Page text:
Monday, 11 July 2016

Asawase Stampede

Ghanaians woke up Thursday morning to the horrific news of nine people losing their lives in a stampede that ensued after confusion broke out during a night jam to mark Eid-ul-Fitr at Asawase in the Ashanti Region. Eid-ul-Fitr is observed by Muslims worldwide to mark the end of Ramadan, which is a 30 day obligatory dawn to dusk fasting, where they restrain from food and water and other fleshly desires. The Eid or Sallah as it is popularly called is therefore an occasion for the adherents of the Islamic faith to rejoice over their triumph over hunger, thirst and most importantly, sin. For such an occasion to turn tragic is to say the least very pathetic and regrettable. This however calls for the need to take a second look at how such occasions are observed. Time and again, the youth have been advised to celebrate such festivals in moderation, but they often turn deaf ears to such calls.

One characteristic of Eid celebrations which has over time been a nuisance to society is the reckless riding of motorbikes, especially by the youth. It has taken the Police a lot of effort to bring the situation to some appreciable level of control. In the past, many lives were lost through accidents as a result of such irresponsible motor riding. As the Police intensify their effort to bring such lawlessness under total control, the Eid celebrations, just as all other celebrations including Christmas, Easter, and Valentine's Day have assumed a different mode and form. Beaches and drinking spots have now become celebration grounds. Even though investigations are still ongoing, it will not be farfetched to suggest that some of the people in there might have been intoxicated. Of course, it is true that it was an occasion for Muslims, and by Quaranic teachings, Muslims do not patronize alcohol. As to whether every Muslim abides by that teaching is a different ball game. The point must also be made that the emergency exit at the community centre where the jams were being held leads to a drinking spot. No matter how one looks at it, Eid has assumed a secular dimension, and to that extent, all manner of people including non-Muslims actively take part in the celebrations. The unfortunate incident at Asawase should be a wakeup call to all that religious activities ought to be kept as sacred as they are supposed to be.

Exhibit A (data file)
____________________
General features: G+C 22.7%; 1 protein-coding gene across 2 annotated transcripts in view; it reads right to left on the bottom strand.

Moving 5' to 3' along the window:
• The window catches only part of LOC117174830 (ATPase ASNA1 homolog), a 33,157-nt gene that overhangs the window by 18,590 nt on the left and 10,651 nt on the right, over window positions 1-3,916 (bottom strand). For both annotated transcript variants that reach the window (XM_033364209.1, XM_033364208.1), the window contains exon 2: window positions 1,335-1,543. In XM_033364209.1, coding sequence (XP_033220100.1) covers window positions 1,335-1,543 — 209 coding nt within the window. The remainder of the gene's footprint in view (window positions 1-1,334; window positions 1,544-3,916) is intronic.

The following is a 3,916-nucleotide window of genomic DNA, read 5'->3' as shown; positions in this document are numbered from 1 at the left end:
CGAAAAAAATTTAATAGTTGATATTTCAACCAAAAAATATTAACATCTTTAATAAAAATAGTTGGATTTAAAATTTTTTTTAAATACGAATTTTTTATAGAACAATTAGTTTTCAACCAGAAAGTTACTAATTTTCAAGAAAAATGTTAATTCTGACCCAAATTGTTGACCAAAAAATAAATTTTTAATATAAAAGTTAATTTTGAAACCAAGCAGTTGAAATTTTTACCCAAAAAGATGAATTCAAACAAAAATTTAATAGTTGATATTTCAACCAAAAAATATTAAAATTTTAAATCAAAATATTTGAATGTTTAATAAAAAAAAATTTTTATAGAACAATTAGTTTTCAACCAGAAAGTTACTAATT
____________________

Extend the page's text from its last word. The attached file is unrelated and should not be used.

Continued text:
The situation where Easter, Christmas and Eid become days for promiscuity, alcoholism, smoking and other negative conduct and vices should be a thing of the past. According to some sources, Eid is supposed to be held at open fields and big halls, especially in the morning, to be followed by merry-making, characterized by sharing of meals and visits to friends and relatives. This concept of night jams is alien and an adulteration of the objective of the occasion. What is even most unfortunate about the Asawase incident is the fact that, the authorities there, by divine guidance or whatever, foresaw such a situation and therefore ordered that there be no after party activity at the town park where the eid prayers were held. They went a step further by locking the gates to the field and deploying security personnel to protect the area. But unfortunately, the youth had other options as they invaded the community centre built many years ago to accommodate just about five hundred people. Ultimately, there was massive overcrowding. The autopsy showed that the nine people who lost their lives, died from suffocation. Going forward, religious authorities, the law enforcement agencies; particularly the Police and local traditional and political leaders must re-double their efforts in ensuring sanity in our societies.

We cannot allow our citizens to die such needless and avoidable deaths. May the dead rest in peace, and to the injured we say, speedy recovery.


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